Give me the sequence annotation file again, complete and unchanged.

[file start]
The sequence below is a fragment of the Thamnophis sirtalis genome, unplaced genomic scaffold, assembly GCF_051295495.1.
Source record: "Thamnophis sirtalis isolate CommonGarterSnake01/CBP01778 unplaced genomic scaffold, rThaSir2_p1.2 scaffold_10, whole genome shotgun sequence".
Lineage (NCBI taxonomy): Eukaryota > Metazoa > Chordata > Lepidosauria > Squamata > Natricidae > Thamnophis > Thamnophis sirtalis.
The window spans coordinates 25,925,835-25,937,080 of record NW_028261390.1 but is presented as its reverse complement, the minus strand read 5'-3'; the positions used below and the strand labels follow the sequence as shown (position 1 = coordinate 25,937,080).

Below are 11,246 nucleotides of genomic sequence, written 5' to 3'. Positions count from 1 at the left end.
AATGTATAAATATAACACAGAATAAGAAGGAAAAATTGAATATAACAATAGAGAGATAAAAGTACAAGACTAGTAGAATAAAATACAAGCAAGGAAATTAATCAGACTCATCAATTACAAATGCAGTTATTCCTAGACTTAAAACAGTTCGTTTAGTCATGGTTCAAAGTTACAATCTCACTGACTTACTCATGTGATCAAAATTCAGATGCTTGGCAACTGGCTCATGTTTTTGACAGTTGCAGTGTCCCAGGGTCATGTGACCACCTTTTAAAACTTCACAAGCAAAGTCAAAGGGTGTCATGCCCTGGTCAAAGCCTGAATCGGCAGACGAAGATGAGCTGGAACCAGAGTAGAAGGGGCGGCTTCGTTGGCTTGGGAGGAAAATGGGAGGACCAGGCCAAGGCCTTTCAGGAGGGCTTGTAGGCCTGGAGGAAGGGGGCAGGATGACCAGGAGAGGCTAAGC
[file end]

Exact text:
The sequence below is a fragment of the Thamnophis sirtalis genome, unplaced genomic scaffold, assembly GCF_051295495.1.
Source record: "Thamnophis sirtalis isolate CommonGarterSnake01/CBP01778 unplaced genomic scaffold, rThaSir2_p1.2 scaffold_10, whole genome shotgun sequence".
Lineage (NCBI taxonomy): Eukaryota > Metazoa > Chordata > Lepidosauria > Squamata > Natricidae > Thamnophis > Thamnophis sirtalis.
The window spans coordinates 25,925,835-25,937,080 of record NW_028261390.1 but is presented as its reverse complement, the minus strand read 5'-3'; the positions used below and the strand labels follow the sequence as shown (position 1 = coordinate 25,937,080).

Below are 11,246 nucleotides of genomic sequence, written 5' to 3'. Positions count from 1 at the left end.
AATGTATAAATATAACACAGAATAAGAAGGAAAAATTGAATATAACAATAGAGAGATAAAAGTACAAGACTAGTAGAATAAAATACAAGCAAGGAAATTAATCAGACTCATCAATTACAAATGCAGTTATTCCTAGACTTAAAACAGTTCGTTTAGTCATGGTTCAAAGTTACAATCTCACTGACTTACTCATGTGATCAAAATTCAGATGCTTGGCAACTGGCTCATGTTTTTGACAGTTGCAGTGTCCCAGGGTCATGTGACCACCTTTTAAAACTTCACAAGCAAAGTCAAAGGGTGTCATGCCCTGGTCAAAGCCTGAATCGGCAGACGAAGATGAGCTGGAACCAGAGTAGAAGGGGCGGCTTCGTTGGCTTGGGAGGAAAATGGGAGGACCAGGCCAAGGCCTTTCAGGAGGGCTTGTAGGCCTGGAGGAAGGGGGCAGGATGACCAGGAGAGGCTAAGC